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She's a Mean One, Mr. Grinch

West Deptford's Nance Waye Reeves takes on the role of the meanest holiday character this side of Scrooge.

Nance Waye Reeves has a decent resume, both professionally and personally. The West Deptford resident can lay claim to some pretty impressive titles. Sociology professor. Writer.  Actor. Wife and mother. Girl Scout leader and room mom.

And, just in time for the holiday season, she’s adding another one: Grinch.

Reeves has captured the role—and the spirit—of that iconic Dr. Seuss character, the Grinch, in the latest production by the Lucky Nickel Theatre Company of Barrington.

“It’s been really fun being the Grinch,” says Reeves, who lives in the township’s GreenFields section. “He is someone who we find out in the end really cares about the Whos and Christmas. I love that! The character turns around during the course of the play.”

The play, You’re a Mean One, Mr. Grinch, is a mashup of the original classic Christmas cartoon and the feature film starring Jim Carrey. The play was originally suggested as the group’s annual holiday production by Nic Lukaits, son of LNT School for the Performing Arts founder Nicole DeRosa Lukaits.

“I thought it was a great idea, but found out no authorized stage version had been released,” Lukaits says. Sold on the idea, she didn’t let that stand on the way. Instead, she decided to do the adaption herself. With the help of some friends and the support of Lukaits’ family—all of who took roles in the production—You’re a Mean One, Mr. Grinch was scripted. The show opened on Friday and played to packed houses on opening night and Saturday. Tickets are still available for next weekend’s performances.

Even before the casting call went out, Reeves was a leading contender for the role of the small-hearted Grinch. “I thought of Nance right away. She’s done a great job in previous LNT productions,” Lukaits says. Following a vigorous audition process, Reeves landed the role in September. She started preparation, which included watching the 2000 Ron Howard/Jim Carrey version of How The Grinch Stole Christmas for the very first time.

“I watched the movie, and I thought about certain events and people that really brought frustration into my life,” Reeves says. “Then I put all that into the character.”

Along with developing the character and capturing the Grinch’s trademark snarly, nasty voice, Reeves also has to undergo a physical transformation before appearing on stage. She uses specially made green makeup to cover her skin, mimicking the Grinch’s sickly pallor. Then she teases her hair into a wild bird’s nest, which is also colored green with the use of tinted hair spray. The whole process takes about a half hour, Reeves says. It may be tedious, but it pays off when the mean, green Grinch—one of the holiday season’s most recognizable characters—appears on stage.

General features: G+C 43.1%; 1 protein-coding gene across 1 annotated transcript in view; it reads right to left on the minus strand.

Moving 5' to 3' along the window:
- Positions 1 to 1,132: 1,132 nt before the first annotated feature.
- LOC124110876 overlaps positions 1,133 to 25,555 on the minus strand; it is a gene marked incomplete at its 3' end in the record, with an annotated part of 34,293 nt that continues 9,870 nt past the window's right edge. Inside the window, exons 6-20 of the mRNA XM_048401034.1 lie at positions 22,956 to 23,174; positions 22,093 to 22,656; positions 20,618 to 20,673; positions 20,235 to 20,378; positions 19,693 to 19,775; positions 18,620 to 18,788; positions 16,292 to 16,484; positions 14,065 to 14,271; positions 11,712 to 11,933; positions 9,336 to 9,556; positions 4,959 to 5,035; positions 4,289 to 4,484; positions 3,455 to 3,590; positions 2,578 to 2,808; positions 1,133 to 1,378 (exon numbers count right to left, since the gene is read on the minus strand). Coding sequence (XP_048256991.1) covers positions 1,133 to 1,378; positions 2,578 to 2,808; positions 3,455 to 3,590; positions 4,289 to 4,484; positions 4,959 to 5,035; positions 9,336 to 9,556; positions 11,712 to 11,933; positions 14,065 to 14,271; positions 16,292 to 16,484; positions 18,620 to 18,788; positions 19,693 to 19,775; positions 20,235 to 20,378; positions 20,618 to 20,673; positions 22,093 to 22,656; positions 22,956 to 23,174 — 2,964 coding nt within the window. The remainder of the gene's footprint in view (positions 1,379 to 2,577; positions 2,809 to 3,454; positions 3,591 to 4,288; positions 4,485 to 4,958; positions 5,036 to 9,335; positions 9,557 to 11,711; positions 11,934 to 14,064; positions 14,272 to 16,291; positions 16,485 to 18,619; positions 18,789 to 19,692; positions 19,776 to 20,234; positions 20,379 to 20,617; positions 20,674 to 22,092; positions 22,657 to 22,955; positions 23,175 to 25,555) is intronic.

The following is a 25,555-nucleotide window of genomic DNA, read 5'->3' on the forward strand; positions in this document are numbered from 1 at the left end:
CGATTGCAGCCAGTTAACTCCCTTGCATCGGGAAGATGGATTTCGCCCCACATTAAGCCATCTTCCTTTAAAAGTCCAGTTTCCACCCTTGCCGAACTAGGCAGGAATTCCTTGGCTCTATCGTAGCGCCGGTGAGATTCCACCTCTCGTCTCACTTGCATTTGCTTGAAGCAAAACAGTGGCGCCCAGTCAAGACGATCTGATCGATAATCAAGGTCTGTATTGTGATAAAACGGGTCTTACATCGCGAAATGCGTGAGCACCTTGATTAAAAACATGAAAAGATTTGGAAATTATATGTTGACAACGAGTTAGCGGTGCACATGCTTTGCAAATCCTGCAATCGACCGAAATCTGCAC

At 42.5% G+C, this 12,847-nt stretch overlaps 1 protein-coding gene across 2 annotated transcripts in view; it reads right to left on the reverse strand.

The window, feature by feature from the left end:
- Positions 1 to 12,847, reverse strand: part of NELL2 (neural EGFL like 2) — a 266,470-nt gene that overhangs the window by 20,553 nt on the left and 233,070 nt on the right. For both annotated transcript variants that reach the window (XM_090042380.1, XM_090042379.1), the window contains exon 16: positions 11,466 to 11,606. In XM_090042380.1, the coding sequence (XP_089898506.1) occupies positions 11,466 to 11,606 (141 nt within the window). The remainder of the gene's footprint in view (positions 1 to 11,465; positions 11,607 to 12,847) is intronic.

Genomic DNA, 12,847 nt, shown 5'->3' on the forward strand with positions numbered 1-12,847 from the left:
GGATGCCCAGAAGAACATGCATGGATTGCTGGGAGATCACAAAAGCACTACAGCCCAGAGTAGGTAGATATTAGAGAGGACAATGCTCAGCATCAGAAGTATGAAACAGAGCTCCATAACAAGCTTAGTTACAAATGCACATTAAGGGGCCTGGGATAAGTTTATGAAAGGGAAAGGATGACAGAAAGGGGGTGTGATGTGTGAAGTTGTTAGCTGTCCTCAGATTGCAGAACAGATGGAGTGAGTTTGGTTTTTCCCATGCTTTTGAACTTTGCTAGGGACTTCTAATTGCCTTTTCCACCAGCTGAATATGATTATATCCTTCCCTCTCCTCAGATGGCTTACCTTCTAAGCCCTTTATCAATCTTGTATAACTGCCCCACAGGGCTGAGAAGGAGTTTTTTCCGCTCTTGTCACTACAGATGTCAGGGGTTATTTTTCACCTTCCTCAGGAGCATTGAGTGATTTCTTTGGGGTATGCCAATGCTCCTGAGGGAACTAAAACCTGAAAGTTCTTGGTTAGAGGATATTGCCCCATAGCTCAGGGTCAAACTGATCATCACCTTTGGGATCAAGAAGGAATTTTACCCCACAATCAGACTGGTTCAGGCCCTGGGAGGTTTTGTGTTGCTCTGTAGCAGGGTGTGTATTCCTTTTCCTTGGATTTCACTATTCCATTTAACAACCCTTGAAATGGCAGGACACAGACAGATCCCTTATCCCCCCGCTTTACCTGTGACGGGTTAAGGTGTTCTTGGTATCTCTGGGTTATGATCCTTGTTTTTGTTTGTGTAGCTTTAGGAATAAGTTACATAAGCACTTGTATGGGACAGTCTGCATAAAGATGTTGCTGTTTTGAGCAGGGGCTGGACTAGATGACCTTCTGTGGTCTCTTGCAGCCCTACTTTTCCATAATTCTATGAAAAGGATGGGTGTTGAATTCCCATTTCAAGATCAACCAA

Of course, the combination of makeup, snarly voice and her nasty act may make Reeves a little too convincing as the Grinch. “A little girl cried the first night, and three kids were too scared to come near me (on Saturday),” Reeves says. So while signing autographs after the show, Reeves sometimes slips into “Mommy mode” around the younger kids. “I talk to them and explain I’m just acting,” she says. “Then they are OK.”

Reeves has been interested in acting since she was 14 and cast as “Princess Heya” in a Straw Wars, a summer camp take-off of Star Wars. This is her fourth production with LNT and her second “villain” role in a row. Last year, she appeared as the nemesis Mr. Potter in It’s a Wonderful Life. “It was fun to channel my male side,” Reeves says.

Next week, she’ll be tapping into her “Grinch side” for the final two performances of the show. After that, Reeves plans a traditional Christmas spending time with her husband Tim and children Caitlyn and Colin.

“We don’t get much time to spend together as a family because of our schedules, so we really cherish days like Christmas,” she says.

Reeves says we all could learn that lesson from Mr. Grinch himself.

“Getting the best present or most expensive present for others during Christmas time isn’t what Christmas is all about,” she says as she reflects on the Grinch. “It’s about spending time with your loved ones and cherishing that time, because time is precious.”

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